Snyder, who is seeking re-election next year, said the Arkansas delegation hopes to restore the Air Force’s share of the $15 million project either in the Senate or in joint conference committee.

Jacksonville funded its $5 million share of the college when voters approved a two-year penny sales tax in 2003.

When it is built on base property but outside the fence, the center will be the first such cooperative venture between the Air Force and a city.

Around 20 constituents waited in line inside the grocery store for the congressman to listen and answer their questions and see if he could help with their problems. His aides wrote down every question asked by each person for future discussion or action.

The group had a range of questions for Snyder dealing from health care and Social Security to soldiers returning from Iraq with post-traumatic stress syndrome.

Ellen Whitington arrived to show her support for the congressman.

Edith Long wanted to speak with him about two issues. She said, “I think the taxes on funerals is ridiculous and you can’t live on $700 a month with Social Security and disability,” she added.

TOP STORY >>Cabot to charge for false alarms

Leader staff writer

Cabot’s fire and police committee has passed an ordinance along to the full city council that if approved will allow the city to fine residents or businesses for false burglary alarms. When an alarm is activated, police must respond.

The rationale behind the proposed ordinance is that if residents have to pay for wasting an officer’s time, they will be more inclined to repair their equipment so it doesn’t happen again.

As the ordinance is drafted, a notice will be sent after three false alarms in a three-month period. If corrective action isn’t taken and the false alarms continue, the following fine schedule would be imposed: $100 for up to six false alarms in a three-month period and $250 for up to nine false alarms in a three-month period.

The committee, which met for about two hours Thursday evening, also worked on an ordinance to keep sexually-oriented businesses out of the city and an ordinance that would allow Greystone residents to drive golf carts on city streets to get from one course to another. Although the consensus of the committee was that both ordinances have merit, neither is ready for a vote et.

David McKinney, who lives in Greystone, spoke for the golf cart ordinance. McKinney asked the committee to recommend that adults be allowed to use the golf carts on city streets only to drive to the courses but to not allow children under 16 to do so.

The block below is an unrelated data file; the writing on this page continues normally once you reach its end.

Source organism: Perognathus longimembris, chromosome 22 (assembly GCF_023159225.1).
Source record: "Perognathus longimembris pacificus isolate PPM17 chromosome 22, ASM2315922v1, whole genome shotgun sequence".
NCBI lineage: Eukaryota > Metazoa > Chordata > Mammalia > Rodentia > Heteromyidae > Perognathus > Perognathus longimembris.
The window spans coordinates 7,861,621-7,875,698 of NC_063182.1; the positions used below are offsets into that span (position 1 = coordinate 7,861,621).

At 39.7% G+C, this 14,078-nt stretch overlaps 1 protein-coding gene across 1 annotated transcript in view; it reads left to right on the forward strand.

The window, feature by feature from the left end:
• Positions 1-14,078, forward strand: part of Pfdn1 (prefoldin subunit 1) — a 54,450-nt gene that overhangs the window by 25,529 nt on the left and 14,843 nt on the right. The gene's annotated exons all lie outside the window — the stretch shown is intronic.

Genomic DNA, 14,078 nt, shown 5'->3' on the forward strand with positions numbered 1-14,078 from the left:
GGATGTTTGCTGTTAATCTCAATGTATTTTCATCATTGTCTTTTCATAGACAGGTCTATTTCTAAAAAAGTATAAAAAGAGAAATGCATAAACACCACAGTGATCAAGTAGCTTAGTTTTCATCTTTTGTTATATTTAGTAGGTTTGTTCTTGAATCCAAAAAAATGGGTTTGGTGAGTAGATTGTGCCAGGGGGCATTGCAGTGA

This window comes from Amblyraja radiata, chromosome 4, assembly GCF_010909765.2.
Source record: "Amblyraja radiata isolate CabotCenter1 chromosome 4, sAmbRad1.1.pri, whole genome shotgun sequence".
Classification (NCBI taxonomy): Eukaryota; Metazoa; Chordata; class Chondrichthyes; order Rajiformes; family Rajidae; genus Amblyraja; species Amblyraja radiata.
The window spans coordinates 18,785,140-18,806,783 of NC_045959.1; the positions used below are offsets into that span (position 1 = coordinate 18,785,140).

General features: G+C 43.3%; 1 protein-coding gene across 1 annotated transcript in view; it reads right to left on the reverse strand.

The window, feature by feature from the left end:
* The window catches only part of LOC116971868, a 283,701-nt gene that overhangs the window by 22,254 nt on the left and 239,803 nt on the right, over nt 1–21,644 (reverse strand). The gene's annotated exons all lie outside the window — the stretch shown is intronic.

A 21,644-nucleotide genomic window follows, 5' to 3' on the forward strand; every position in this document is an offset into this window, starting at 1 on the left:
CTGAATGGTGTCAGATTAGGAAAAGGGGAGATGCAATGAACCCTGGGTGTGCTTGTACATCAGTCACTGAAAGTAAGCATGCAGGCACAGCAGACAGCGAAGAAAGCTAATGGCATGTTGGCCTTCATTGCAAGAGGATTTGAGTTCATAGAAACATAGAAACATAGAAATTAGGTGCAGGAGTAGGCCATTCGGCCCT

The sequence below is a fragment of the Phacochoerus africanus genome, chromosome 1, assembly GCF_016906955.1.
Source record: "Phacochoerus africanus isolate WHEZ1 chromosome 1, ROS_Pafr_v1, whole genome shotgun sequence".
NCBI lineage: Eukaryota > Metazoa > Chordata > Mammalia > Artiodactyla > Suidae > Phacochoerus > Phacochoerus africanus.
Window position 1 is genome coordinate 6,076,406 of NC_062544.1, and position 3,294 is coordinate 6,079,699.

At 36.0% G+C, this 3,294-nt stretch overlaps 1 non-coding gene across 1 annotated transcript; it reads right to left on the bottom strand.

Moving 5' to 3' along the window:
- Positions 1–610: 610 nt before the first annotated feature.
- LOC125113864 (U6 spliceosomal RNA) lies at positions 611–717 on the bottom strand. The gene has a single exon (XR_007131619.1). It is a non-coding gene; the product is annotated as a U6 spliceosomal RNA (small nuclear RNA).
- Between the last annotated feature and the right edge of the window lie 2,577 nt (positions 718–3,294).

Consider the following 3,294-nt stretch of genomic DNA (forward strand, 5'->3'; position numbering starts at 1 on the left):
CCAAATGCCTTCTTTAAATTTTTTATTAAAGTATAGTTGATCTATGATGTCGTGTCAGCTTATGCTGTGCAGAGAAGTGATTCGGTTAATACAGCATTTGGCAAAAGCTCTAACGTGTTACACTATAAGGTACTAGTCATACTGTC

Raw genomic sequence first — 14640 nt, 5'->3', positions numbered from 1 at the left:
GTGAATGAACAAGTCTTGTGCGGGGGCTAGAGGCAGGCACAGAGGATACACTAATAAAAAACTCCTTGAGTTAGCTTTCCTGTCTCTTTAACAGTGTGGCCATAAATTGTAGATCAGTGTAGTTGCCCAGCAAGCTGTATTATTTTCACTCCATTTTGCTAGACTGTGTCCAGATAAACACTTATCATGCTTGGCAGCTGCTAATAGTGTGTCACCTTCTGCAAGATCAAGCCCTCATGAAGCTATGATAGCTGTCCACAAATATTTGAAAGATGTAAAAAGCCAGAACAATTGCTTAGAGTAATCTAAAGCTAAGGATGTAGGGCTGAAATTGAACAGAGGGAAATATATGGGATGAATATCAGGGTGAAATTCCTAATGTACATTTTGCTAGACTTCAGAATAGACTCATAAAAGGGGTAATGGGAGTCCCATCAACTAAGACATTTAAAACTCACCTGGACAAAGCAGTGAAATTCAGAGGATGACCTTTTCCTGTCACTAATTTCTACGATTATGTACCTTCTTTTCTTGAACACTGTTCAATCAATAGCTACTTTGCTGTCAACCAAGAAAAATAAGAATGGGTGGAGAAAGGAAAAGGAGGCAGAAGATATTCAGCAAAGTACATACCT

McKinney said he had tried to no avail for 10 years to get Greystone residents to stop allowing their children to drive golf carts through the subdivision. And he hoped the council would be able to accomplish what he had not.

Aldermen Becky Lemaster and Teri Miessner voiced several concerns about the proposed ordinance.

“We’re already short of police officers and we can’t have them at Greystone 24-7,” Lemaster said.

Miessner pointed out that residents who don’t live in a golf course subdivision like Greystone still play golf and still own golf carts. People have selective understanding of the law, she said. If the city legalizes golf carts on city streets only to drive between courses, residents who live in subdivisions without golf courses will feel at liberty to use theirs to visit neighbors, she said.

The committee agreed that parents would pay more attention to the ordinance if it included authority to tow golf carts driven by children. Members also questioned who would pay for the damage if a car hit a golf cart. Most said they thought golf carts are covered under homeowners’ policies, but they wanted more information before sending the proposed ordinance to the council. City Attorney Jim Taylor said he would add a towing clause to the draft and talk to insurance companies about coverage.

Although the prospect of licensing adult-oriented businesses appeared distasteful to committee members, the city attorney said without a licensing ordinance, there is no way to restrict them in the city. He told the committee that there is nothing to keep them out now.

As Alderman Ken Williams read through the draft ordinance he asked the city attorney, “Jimmy, do we have to have this stuff? I don’t want semi-nude employees.”

The draft contains definitions for such terms as sexual-device shop, sexual-encounter center, specified anatomical areas, viewing room and adult motel.

The consensus of the committee was that when the ordinance is finally ready to be voted on, it would legally restrict sex shops to the point that no business owner would try to open in Cabot.

TOP STORY >>Schools doing well in Beebe for first week

Leader staff writer

Five days into the new school year, Beebe Supt. Belinda Shook said everything is running smoothly.
“It’s almost like we never quit,” she said.

But that doesn’t mean the first week didn’t have its rough spots. For the first couple of days the traffic was so backed up on Center Street that the shuttle buses from the middle school in McRae couldn’t get on to campus, Shook said. But soon parents were putting children on the buses in the morning instead of driving them and now the traffic is manageable.
“It gets better every day,” she said.